“This is quite the sad little ending to a party, isn't it?”
The Singer murmurs, anger fading into a sense of resignation that is almost painful to look at. In return, the Major – who has removed his hat and exposed his blond-white hair, smiles ruefully.
“Would that we could keep everyone together, but I suppose it's just the three of us, now. I... Ah, how do I say this..?” You both watch the Major, clearly wrestling with some kind of inner demons. Finally he sighs, and speaks.
“I have a son.” You wait, and the Singer waits, and time passes slowly before the Major continues.
“He was born in Kamerun.” His eyes drift shut.
“I do not know what to do or say to him. Can you help me?..”
He sounds so lost, so utterly child-like it's pitiful. For a minute, the Singer stares with an unspoken judgment on her face – then she half-frowns and half-smiles, the wrinkles on her cheeks doing little to hide the captivating glamor that once made her a star.
“You know, nobody can tell anybody how to deal with that. If we all knew how to treat our children better, the world'd be better, wouldn't it?..” She places a hand on his shoulder, briefly.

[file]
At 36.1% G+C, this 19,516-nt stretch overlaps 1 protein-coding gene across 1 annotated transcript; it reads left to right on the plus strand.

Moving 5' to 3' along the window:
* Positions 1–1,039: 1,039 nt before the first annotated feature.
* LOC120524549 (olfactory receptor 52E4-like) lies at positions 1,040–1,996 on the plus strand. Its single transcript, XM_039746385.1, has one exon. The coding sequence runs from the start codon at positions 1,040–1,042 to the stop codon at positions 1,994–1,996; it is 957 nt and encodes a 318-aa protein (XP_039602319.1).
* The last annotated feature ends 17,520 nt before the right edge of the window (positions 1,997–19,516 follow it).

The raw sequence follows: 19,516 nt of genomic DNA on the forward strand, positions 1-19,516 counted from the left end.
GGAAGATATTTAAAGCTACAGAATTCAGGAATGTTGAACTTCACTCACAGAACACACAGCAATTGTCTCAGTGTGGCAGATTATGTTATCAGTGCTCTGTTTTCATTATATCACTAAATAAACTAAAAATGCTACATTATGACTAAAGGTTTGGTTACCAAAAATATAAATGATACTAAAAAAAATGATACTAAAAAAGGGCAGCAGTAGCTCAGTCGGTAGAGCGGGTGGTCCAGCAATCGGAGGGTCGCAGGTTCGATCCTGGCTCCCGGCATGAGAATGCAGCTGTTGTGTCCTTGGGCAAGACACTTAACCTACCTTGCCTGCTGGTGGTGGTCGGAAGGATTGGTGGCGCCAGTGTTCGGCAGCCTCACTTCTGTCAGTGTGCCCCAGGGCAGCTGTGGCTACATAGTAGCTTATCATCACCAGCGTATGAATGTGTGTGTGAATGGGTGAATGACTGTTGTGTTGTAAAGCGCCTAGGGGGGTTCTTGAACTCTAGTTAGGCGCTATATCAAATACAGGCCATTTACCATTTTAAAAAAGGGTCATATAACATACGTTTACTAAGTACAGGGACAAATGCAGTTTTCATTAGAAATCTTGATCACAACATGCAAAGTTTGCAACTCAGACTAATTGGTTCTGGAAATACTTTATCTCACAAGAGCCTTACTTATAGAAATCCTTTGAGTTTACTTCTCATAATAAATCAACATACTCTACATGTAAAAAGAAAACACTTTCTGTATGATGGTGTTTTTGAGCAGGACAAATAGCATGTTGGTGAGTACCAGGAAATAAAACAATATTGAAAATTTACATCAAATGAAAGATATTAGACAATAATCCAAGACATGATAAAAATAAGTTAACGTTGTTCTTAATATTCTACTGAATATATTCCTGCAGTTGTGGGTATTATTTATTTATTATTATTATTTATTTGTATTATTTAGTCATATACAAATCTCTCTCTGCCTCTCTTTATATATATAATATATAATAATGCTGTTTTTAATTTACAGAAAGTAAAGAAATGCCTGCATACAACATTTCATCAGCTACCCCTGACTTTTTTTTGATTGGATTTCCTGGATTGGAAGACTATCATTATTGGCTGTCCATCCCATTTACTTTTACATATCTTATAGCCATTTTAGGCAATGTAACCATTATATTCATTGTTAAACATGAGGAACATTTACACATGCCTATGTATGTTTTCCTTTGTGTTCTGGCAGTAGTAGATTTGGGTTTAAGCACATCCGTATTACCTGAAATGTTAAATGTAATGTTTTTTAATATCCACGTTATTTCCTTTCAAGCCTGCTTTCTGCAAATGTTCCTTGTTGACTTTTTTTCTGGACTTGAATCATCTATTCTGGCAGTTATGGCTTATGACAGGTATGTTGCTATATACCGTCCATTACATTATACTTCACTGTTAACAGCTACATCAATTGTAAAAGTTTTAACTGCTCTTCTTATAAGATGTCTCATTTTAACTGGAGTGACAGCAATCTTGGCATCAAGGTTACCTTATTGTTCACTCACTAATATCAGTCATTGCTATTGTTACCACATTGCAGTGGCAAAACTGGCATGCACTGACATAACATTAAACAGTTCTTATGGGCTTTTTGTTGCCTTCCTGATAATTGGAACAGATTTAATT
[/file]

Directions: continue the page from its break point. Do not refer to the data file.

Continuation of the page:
“But you can't just think about doing something – you've got to do it, that much I can tell you. If you don't follow your heart, you'll end up regretting it – to the end of your days.”
Her smile is now visibly broken, and her eyes cast upwards to a sky that isn't there. Slowly, she drifts towards the entrance Foyer, and begins to sing, quietly.
“It could be – so nice... So nice, so nice...”
You can hear the Major sobbing, quietly. He rises to his feet, and places his hat back on his head. When he smiles at both of you, his eyes are dry – but bloodshot.
“I think I am going to go have a look around. Yes? It wouldn't hurt to see if there's something uncoverable in all this. Yes. Quite...” He heads to the conservatory, and you can hear the sound of objects – presumably planters – being broken not long after.
“Everyone's so damn lonely, aren't they? You try to say a word, and that word isn't ever going to reach them. And it happens again and again...” Smiling bitterly, the Singer faces you with an unreadable expression. “I think – I'm going to go have myself a little drink. If you want to come, I wouldn't mind the company.” She wanders off, leaving you alone in the Foyer.